- Heavy Weight Showdown - State Farm Takes on Privacy Commissioner
- April 28, 2010 | Author: K. Paige Backman
- Law Firm: Aird & Berlis LLP - Toronto Office
It has all the makings of a great show-down. Two Goliaths, one from the private sector and one public sector. Large insurance company, State Farm Mutual Automobile Insurance Co. ("State Farm") takes on the Privacy Commissioner of Canada and Canada's federal private sector privacy legislation, PIPEDA. The claim is multifaceted, but takes on key issues for the application of PIPEDA that for the past decade has given rise to a new industry and a new way of life for businesses and consumers.
State Farm is challenging the constitutionality of certain key elements of PIPEDA, a subset of such claim is that State Farm is seeking a restrictive (or more reasonable, depending on whose side you're on) meaning to the term "commercial activity." "Commercial activity" is a concept which really underpins the application of PIPEDA.
The facts forming the basis of the claims are generally as follows (as framed by and noted in the New Brunswick Court of Appeal decision. While full names can be found in the relevant court documents and other reports on same, they have been redacted here):
In March 2005, Ms. V, a State Farm insured, was involved in a motor vehicle accident with Mr. G. Subsequently, State Farm retained legal counsel in connection with anticipated litigation by Mr. G against Ms. V. State Farm also hired private investigators who conducted video surveillance on Mr. G.
Pursuant to PIPEDA, Mr. G requested the personal information State Farm had compiled, including copies of the surveillance reports and tapes. State Farm denied the request, stating PIPEDA did not apply to any information it held regarding Mr. G. Subsequently, the Privacy Commissioner informed State Farm a complaint had been filed against it by Mr. G for failure to provide access to the requested documents. State Farm responded and stated that the Privacy Commissioner had no jurisdiction regarding the disclosure of surveillance information. In May 2007, the Privacy Commissioner responded to State Farm asserting its jurisdiction to investigate Mr. G's complaint.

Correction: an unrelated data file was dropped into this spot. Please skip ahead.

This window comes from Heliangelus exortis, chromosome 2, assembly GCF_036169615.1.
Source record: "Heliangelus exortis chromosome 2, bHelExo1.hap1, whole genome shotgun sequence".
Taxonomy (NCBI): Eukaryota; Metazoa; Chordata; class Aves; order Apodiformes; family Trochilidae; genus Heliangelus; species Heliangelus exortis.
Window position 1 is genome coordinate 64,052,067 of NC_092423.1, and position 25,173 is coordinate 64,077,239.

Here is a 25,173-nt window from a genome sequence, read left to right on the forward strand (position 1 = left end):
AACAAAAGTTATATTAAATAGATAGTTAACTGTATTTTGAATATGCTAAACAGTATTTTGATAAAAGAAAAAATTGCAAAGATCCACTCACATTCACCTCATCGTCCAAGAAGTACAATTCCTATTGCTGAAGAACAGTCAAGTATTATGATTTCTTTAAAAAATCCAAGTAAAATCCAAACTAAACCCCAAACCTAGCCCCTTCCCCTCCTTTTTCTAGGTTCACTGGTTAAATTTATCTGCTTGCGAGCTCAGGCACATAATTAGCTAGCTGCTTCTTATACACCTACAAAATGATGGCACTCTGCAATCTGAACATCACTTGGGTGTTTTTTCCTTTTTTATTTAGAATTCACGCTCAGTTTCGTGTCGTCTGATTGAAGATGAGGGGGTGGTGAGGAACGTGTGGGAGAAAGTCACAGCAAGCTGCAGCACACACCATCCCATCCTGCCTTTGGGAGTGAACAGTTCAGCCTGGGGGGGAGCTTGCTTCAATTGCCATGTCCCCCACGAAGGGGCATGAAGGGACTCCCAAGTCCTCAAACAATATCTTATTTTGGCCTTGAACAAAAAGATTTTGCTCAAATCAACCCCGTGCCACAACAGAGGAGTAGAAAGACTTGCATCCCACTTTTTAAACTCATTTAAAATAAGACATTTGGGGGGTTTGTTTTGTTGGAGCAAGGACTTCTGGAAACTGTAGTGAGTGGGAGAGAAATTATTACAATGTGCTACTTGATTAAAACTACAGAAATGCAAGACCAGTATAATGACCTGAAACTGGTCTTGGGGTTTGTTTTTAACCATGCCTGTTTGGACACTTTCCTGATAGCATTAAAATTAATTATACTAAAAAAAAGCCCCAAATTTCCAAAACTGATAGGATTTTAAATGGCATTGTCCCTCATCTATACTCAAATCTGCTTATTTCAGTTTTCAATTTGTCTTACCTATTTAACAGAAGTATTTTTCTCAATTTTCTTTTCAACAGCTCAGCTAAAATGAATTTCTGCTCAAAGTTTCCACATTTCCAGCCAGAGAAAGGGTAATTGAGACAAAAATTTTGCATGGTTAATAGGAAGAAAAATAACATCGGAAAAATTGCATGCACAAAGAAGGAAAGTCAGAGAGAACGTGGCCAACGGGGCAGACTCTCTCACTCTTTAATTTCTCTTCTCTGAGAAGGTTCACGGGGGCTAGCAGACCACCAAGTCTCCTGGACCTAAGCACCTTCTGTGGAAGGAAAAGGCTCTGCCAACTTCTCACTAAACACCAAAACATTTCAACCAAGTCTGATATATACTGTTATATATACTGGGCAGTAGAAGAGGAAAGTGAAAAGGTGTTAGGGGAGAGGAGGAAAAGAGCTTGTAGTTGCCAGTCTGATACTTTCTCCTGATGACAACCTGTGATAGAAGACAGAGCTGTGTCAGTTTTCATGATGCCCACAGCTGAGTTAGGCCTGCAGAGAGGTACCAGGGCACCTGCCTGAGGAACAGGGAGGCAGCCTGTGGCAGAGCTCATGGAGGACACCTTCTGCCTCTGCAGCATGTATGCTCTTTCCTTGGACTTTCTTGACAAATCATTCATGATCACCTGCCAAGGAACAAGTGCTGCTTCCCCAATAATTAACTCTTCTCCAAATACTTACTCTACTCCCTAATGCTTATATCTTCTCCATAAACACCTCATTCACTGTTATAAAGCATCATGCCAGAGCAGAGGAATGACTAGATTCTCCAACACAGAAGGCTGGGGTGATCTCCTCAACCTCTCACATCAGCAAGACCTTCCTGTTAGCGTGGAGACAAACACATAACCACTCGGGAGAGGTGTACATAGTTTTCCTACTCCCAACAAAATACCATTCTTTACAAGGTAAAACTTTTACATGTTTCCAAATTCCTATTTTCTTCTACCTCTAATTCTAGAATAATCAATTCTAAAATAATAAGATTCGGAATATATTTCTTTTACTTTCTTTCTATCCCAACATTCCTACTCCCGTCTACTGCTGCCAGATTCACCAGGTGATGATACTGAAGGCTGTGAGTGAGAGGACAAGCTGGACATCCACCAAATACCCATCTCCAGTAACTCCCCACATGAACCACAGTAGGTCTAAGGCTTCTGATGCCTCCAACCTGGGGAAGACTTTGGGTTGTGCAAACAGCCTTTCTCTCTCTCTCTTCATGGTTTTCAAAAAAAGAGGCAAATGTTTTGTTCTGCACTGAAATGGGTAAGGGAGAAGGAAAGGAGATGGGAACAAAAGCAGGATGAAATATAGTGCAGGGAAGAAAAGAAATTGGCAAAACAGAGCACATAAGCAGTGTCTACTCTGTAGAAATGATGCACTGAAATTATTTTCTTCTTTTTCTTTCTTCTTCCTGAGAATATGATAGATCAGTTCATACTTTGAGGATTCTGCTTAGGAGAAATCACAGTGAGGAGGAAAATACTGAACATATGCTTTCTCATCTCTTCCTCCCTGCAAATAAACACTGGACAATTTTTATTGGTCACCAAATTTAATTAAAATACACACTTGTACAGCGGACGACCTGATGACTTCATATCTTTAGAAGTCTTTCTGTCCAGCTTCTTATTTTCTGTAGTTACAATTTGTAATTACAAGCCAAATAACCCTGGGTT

The overwhelming majority of companies understand and appreciate the need for privacy legislation and for protection of personal information. The challenge for many organizations is knowing to what activities PIPEDA does and does not apply. A cornerstone of PIPEDA is that the privacy regulations contained therein apply to organizations to the extent such organizations collect, use or disclose personal information in the course of commercial activities. Determining whether or not, or which, activities taking place in anticipation of and during the course of litigation are in the course of commercial activities is a little like running through fog at night.
State Farm tried to have its challenge heard in the courts of New Brunswick, but the New Brunswick Court of Appeal held that the proper forum should be the Federal Court of Canada. Later this month, State Farm will have its say in front of the Federal Court of Canada.
Perhaps not a fight of biblical proportions, but for those of us in this area, it's an anticipated battle among heavy-weights and there will be team of people from all industries and sectors cheering on both side.